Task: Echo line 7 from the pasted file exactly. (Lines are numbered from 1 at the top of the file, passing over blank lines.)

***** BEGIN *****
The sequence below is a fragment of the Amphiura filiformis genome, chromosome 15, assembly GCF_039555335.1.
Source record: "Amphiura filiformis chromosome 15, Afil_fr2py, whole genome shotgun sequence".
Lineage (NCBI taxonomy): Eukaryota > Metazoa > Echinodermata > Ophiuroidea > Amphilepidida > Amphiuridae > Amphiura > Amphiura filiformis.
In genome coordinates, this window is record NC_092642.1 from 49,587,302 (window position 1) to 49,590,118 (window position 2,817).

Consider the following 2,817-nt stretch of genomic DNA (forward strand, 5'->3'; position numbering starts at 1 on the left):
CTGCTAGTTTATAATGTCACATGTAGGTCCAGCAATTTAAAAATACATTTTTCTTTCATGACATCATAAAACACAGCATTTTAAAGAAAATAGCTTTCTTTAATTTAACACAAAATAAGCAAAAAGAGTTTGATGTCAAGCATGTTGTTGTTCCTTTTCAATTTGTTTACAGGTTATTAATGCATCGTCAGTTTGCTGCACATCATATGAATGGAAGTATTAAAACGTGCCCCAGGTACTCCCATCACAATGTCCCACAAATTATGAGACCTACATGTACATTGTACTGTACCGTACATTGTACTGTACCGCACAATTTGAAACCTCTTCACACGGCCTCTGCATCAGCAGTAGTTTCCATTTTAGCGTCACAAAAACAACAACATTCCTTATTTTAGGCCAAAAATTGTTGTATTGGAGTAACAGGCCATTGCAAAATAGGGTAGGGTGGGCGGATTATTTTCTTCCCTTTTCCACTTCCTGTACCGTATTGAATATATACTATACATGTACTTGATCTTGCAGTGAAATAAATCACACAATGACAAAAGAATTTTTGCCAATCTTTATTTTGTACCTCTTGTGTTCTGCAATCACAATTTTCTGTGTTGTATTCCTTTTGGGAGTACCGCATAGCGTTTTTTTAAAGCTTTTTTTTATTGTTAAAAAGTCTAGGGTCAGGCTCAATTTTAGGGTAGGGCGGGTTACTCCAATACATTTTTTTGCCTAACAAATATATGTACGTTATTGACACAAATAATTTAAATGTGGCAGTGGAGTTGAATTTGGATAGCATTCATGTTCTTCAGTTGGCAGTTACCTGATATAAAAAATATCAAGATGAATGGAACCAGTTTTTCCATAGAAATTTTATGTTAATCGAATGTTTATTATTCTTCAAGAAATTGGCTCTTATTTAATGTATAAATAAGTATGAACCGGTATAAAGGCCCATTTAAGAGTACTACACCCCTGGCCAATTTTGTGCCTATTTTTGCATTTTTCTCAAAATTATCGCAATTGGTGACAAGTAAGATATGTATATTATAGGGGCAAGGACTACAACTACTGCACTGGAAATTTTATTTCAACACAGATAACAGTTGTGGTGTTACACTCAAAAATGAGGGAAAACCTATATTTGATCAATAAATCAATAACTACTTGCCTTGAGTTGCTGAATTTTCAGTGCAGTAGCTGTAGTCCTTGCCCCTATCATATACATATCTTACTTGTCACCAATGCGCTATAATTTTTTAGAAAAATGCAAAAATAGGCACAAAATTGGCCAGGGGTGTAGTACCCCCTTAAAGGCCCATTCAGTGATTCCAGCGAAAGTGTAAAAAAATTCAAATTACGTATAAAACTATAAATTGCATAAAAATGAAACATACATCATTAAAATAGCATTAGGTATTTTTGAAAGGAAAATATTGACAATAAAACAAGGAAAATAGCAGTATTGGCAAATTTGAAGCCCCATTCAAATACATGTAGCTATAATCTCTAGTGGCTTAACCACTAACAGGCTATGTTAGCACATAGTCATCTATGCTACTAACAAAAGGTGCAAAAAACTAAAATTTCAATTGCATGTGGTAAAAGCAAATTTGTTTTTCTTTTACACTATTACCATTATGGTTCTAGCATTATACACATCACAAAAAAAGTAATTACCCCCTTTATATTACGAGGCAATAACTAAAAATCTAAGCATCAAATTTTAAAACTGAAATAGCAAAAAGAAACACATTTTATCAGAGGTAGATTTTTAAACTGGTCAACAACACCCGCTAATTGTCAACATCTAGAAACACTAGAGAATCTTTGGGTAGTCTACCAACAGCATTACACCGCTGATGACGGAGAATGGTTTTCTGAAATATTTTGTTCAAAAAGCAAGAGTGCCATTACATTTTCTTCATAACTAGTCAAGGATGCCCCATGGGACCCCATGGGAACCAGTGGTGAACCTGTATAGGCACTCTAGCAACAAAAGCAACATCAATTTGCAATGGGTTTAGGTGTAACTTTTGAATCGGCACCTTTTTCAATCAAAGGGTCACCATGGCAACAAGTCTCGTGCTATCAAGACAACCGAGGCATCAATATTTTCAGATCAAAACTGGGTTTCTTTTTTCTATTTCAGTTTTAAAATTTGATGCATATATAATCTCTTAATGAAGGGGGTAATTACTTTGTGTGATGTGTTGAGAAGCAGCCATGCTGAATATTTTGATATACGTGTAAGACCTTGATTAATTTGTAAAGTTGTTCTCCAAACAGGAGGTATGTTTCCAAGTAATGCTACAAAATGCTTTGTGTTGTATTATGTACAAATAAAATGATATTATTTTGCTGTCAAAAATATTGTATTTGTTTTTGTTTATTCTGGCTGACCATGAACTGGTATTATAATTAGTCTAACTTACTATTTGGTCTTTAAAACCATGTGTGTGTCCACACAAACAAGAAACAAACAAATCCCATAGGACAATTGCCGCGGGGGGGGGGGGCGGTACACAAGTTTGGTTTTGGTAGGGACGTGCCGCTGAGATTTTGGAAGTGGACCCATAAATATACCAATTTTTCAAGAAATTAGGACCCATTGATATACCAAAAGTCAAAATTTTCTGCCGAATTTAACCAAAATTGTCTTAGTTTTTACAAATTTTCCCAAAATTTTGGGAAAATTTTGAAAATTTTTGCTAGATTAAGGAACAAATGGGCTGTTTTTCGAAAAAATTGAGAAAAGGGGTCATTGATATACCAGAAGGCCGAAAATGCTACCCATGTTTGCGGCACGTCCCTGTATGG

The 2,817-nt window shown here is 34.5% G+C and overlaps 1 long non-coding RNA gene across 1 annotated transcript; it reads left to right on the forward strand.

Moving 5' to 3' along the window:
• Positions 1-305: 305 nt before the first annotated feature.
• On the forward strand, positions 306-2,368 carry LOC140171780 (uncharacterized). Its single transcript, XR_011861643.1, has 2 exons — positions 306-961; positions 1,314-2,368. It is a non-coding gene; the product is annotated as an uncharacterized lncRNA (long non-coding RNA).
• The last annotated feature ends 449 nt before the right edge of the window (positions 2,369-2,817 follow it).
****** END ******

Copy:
The 2,817-nt window shown here is 34.5% G+C and overlaps 1 long non-coding RNA gene across 1 annotated transcript; it reads left to right on the forward strand.